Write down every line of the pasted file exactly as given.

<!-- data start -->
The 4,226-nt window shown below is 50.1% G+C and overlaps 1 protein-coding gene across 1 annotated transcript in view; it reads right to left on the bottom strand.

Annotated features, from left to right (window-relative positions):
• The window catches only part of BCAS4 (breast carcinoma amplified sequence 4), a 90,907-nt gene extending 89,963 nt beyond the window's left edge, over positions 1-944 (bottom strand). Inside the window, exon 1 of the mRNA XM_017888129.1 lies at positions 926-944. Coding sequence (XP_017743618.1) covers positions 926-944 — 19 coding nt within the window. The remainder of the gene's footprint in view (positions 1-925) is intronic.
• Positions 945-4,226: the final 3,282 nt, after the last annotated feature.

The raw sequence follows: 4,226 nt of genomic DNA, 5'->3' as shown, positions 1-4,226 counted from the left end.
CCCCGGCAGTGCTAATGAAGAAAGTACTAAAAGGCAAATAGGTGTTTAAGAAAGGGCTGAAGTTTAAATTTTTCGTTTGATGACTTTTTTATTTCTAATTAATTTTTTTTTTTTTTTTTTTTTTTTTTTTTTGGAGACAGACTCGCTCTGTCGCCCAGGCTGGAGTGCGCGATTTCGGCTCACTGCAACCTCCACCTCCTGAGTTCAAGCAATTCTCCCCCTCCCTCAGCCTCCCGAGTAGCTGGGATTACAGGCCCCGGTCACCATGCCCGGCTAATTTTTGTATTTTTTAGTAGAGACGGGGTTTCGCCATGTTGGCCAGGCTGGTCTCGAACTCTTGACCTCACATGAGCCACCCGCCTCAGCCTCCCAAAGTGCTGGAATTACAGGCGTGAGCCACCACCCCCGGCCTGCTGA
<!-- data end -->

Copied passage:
The 4,226-nt window shown below is 50.1% G+C and overlaps 1 protein-coding gene across 1 annotated transcript in view; it reads right to left on the bottom strand.

Annotated features, from left to right (window-relative positions):
• The window catches only part of BCAS4 (breast carcinoma amplified sequence 4), a 90,907-nt gene extending 89,963 nt beyond the window's left edge, over positions 1-944 (bottom strand). Inside the window, exon 1 of the mRNA XM_017888129.1 lies at positions 926-944. Coding sequence (XP_017743618.1) covers positions 926-944 — 19 coding nt within the window. The remainder of the gene's footprint in view (positions 1-925) is intronic.
• Positions 945-4,226: the final 3,282 nt, after the last annotated feature.

The raw sequence follows: 4,226 nt of genomic DNA, 5'->3' as shown, positions 1-4,226 counted from the left end.
CCCCGGCAGTGCTAATGAAGAAAGTACTAAAAGGCAAATAGGTGTTTAAGAAAGGGCTGAAGTTTAAATTTTTCGTTTGATGACTTTTTTATTTCTAATTAATTTTTTTTTTTTTTTTTTTTTTTTTTTTTTGGAGACAGACTCGCTCTGTCGCCCAGGCTGGAGTGCGCGATTTCGGCTCACTGCAACCTCCACCTCCTGAGTTCAAGCAATTCTCCCCCTCCCTCAGCCTCCCGAGTAGCTGGGATTACAGGCCCCGGTCACCATGCCCGGCTAATTTTTGTATTTTTTAGTAGAGACGGGGTTTCGCCATGTTGGCCAGGCTGGTCTCGAACTCTTGACCTCACATGAGCCACCCGCCTCAGCCTCCCAAAGTGCTGGAATTACAGGCGTGAGCCACCACCCCCGGCCTGCTGA